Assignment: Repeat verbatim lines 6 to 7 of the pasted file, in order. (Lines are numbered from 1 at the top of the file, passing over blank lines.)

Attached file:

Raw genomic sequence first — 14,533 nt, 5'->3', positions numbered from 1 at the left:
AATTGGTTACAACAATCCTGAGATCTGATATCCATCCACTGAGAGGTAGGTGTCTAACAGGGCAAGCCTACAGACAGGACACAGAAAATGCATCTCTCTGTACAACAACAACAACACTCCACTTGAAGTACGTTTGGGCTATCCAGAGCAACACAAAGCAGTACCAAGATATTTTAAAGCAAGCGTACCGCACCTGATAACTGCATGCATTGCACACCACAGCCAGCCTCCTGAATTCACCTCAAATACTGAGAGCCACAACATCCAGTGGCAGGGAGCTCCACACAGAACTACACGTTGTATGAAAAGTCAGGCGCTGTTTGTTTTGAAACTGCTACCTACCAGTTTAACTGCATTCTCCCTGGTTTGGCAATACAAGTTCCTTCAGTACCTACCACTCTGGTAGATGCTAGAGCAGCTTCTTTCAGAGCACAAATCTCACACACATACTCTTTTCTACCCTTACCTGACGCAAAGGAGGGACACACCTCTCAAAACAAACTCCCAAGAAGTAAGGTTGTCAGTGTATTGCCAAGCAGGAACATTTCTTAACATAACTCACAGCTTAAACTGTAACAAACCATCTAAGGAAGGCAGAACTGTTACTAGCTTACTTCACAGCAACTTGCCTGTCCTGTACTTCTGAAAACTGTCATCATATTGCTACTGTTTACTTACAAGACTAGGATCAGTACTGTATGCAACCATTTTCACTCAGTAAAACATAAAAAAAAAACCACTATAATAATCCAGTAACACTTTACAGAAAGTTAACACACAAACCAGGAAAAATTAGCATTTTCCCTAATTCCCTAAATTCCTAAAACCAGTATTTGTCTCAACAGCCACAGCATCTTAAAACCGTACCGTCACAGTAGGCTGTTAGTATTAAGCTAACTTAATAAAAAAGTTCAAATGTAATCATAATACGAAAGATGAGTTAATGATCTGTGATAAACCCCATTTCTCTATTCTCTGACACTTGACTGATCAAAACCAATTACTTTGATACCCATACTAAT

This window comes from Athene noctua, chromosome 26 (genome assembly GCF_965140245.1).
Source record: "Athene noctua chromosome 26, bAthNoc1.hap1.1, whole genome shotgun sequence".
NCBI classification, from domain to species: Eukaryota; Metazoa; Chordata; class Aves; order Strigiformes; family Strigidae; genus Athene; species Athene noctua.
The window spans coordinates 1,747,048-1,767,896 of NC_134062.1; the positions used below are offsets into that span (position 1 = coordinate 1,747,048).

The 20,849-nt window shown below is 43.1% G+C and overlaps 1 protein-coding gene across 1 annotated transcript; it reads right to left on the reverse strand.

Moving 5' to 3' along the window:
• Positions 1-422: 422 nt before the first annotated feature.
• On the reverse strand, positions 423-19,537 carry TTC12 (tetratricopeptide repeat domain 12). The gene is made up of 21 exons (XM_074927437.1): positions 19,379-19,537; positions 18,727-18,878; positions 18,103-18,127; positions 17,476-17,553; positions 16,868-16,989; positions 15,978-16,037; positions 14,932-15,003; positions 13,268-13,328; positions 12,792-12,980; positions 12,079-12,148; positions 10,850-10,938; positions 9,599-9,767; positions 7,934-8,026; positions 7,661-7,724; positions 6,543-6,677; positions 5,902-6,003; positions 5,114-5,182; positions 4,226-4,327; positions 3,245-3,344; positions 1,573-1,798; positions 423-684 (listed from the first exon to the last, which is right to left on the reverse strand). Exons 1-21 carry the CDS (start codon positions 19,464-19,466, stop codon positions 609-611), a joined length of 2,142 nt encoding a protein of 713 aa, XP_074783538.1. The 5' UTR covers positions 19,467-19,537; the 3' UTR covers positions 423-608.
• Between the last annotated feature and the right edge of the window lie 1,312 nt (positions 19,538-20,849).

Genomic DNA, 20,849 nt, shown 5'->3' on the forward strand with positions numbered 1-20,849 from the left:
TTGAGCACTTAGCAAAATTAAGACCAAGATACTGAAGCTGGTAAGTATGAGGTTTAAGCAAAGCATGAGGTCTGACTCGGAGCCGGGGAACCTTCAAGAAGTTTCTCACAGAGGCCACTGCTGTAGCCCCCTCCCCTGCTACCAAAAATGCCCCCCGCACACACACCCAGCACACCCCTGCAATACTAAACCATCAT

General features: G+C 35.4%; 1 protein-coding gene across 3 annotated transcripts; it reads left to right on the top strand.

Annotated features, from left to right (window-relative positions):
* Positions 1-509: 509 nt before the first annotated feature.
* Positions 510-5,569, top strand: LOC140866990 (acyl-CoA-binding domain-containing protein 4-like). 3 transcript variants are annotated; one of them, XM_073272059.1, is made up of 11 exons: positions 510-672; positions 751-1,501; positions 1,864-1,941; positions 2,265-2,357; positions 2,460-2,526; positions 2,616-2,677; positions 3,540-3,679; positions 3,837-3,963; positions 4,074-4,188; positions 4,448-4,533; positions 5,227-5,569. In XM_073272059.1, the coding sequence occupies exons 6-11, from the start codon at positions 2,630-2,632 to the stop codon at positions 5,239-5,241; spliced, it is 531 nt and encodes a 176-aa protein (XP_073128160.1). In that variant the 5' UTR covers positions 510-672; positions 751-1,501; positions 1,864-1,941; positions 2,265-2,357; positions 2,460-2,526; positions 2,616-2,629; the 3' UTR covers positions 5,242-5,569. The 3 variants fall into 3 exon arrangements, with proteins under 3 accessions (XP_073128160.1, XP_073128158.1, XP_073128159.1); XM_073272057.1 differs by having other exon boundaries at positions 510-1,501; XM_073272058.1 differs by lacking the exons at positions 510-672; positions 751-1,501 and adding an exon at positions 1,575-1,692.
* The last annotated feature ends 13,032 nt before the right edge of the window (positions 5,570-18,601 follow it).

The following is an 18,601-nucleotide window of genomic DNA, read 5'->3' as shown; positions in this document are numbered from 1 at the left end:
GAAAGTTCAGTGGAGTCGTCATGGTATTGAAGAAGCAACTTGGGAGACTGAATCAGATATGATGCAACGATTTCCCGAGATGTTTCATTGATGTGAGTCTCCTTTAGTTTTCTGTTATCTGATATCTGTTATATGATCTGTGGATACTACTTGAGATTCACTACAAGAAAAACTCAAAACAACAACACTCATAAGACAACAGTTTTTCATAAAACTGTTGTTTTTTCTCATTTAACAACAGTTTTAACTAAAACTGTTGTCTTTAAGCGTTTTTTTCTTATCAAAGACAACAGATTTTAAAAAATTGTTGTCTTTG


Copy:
The window spans coordinates 1,747,048-1,767,896 of NC_134062.1; the positions used below are offsets into that span (position 1 = coordinate 1,747,048).

The 20,849-nt window shown below is 43.1% G+C and overlaps 1 protein-coding gene across 1 annotated transcript; it reads right to left on the reverse strand.